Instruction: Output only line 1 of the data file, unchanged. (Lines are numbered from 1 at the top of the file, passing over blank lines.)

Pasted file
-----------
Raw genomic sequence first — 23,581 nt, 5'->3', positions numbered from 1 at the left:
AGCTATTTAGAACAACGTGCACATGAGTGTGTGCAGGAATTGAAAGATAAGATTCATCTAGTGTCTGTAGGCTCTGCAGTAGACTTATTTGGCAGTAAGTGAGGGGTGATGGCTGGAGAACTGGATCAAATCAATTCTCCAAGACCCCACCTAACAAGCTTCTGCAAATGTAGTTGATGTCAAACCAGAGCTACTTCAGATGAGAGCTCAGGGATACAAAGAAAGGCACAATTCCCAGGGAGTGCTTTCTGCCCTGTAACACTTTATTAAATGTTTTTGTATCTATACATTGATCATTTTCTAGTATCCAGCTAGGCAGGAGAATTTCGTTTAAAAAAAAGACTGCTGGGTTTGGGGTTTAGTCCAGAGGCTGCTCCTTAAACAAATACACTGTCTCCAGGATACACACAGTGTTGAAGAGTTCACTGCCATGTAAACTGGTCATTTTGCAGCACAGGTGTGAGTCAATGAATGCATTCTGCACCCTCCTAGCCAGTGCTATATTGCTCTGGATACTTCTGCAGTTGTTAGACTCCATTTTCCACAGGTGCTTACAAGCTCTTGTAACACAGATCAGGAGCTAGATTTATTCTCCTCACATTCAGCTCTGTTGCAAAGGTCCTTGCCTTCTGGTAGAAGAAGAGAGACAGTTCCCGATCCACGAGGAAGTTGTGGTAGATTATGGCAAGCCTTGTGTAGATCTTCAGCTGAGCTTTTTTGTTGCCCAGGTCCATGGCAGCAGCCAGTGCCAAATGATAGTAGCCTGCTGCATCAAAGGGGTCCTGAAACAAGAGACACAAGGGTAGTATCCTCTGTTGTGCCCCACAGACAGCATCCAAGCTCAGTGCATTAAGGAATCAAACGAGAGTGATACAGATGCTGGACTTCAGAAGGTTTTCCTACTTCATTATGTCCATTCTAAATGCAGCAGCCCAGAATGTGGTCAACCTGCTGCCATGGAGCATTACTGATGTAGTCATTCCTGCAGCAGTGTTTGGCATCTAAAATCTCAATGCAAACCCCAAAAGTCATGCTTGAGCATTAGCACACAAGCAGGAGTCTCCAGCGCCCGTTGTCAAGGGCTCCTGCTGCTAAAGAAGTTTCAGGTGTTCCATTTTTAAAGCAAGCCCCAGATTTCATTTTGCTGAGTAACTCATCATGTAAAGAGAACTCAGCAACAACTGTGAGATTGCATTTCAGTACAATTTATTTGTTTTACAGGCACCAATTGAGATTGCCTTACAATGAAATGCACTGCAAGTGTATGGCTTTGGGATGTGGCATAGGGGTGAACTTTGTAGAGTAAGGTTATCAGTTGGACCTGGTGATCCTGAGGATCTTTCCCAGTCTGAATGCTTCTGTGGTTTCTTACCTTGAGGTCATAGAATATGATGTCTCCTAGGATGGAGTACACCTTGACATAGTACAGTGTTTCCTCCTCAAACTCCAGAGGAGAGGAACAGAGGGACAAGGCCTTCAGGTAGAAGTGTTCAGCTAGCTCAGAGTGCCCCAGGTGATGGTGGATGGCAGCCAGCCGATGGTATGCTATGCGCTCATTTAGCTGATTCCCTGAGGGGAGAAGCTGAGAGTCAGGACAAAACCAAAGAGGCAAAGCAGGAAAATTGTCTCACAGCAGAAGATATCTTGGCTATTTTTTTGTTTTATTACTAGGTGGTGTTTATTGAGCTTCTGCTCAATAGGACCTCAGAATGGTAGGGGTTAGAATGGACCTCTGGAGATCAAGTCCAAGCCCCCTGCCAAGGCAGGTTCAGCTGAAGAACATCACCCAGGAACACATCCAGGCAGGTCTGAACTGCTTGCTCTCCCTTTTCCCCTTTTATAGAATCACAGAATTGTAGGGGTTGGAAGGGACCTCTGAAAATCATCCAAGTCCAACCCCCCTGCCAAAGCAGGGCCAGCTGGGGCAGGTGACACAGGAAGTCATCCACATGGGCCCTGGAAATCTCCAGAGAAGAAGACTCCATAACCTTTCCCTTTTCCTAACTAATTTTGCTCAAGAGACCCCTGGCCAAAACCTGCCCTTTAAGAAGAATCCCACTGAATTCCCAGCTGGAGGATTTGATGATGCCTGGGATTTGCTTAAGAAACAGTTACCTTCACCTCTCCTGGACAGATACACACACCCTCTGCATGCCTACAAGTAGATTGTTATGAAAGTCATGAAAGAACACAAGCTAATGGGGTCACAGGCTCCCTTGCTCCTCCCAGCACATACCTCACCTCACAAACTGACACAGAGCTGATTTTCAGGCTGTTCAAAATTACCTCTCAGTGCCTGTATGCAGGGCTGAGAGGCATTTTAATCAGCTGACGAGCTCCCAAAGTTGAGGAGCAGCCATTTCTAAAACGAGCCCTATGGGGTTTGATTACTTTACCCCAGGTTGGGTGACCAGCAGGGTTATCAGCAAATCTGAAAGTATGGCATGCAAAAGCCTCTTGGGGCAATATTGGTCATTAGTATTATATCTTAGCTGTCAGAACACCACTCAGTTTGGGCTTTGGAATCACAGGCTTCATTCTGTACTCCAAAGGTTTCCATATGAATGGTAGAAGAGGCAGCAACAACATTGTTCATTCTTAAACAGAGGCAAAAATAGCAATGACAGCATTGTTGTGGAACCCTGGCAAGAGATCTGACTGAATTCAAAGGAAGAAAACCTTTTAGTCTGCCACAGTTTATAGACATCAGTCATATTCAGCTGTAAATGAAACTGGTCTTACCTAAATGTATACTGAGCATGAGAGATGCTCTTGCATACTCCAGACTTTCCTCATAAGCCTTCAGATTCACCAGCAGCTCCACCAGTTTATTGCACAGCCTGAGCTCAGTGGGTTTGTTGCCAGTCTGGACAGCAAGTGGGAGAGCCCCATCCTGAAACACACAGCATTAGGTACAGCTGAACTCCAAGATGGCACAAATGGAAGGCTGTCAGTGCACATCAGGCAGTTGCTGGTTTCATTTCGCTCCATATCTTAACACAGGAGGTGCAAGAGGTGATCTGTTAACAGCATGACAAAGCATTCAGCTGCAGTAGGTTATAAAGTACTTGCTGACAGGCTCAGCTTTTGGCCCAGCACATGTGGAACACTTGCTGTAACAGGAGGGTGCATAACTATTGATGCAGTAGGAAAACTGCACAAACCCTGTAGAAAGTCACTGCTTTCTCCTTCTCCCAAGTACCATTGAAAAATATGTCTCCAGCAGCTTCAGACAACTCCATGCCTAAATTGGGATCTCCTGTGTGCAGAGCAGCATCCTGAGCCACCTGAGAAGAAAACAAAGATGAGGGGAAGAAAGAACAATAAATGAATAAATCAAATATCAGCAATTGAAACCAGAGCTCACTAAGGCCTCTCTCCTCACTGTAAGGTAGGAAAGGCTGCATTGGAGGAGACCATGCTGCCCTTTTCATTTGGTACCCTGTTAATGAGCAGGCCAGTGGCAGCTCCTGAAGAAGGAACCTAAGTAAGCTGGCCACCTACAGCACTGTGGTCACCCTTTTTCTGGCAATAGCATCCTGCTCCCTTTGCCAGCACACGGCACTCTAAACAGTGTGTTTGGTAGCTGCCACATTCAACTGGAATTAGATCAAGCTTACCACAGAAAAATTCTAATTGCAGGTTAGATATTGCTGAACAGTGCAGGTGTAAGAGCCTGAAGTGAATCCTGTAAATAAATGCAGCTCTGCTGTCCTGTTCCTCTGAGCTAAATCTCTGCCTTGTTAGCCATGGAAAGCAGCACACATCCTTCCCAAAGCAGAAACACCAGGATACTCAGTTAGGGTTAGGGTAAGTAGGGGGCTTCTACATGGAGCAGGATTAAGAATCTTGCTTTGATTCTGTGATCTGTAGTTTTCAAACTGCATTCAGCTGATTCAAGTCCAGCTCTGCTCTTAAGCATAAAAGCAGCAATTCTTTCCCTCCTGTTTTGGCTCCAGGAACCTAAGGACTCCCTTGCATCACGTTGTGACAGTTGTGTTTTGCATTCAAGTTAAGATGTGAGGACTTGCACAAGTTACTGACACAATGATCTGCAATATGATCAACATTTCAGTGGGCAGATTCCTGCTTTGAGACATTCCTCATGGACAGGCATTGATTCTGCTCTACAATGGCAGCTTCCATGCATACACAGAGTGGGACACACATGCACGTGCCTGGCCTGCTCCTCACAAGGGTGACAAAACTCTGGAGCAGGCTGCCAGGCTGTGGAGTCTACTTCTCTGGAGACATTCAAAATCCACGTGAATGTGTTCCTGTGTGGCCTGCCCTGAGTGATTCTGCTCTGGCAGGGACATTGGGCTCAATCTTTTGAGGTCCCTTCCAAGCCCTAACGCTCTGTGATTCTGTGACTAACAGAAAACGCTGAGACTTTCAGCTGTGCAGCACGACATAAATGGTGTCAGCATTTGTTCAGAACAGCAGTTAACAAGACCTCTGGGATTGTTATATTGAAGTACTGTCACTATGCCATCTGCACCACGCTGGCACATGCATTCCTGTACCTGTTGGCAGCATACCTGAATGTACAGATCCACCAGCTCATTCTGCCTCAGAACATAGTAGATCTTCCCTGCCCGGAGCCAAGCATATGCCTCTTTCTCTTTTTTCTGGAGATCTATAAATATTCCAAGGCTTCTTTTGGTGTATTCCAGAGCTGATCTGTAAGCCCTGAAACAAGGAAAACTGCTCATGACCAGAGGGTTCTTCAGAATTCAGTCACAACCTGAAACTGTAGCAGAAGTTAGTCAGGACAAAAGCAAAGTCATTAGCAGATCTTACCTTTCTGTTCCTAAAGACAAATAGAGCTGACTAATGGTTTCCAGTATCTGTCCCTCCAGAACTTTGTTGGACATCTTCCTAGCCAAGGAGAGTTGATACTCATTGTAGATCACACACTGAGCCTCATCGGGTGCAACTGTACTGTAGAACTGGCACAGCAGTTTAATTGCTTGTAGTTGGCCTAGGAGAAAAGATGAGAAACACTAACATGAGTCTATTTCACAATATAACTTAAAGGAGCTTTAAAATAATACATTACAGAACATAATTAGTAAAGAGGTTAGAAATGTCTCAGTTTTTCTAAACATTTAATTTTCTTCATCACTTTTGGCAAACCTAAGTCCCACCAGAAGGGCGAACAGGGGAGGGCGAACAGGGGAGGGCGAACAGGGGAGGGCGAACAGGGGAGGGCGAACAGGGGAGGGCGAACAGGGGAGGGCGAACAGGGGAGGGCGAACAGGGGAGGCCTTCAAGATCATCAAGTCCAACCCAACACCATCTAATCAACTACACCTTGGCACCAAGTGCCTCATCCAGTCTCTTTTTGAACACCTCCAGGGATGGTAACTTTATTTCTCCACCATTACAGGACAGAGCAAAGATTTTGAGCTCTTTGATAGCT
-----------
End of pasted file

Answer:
Raw genomic sequence first — 23,581 nt, 5'->3', positions numbered from 1 at the left: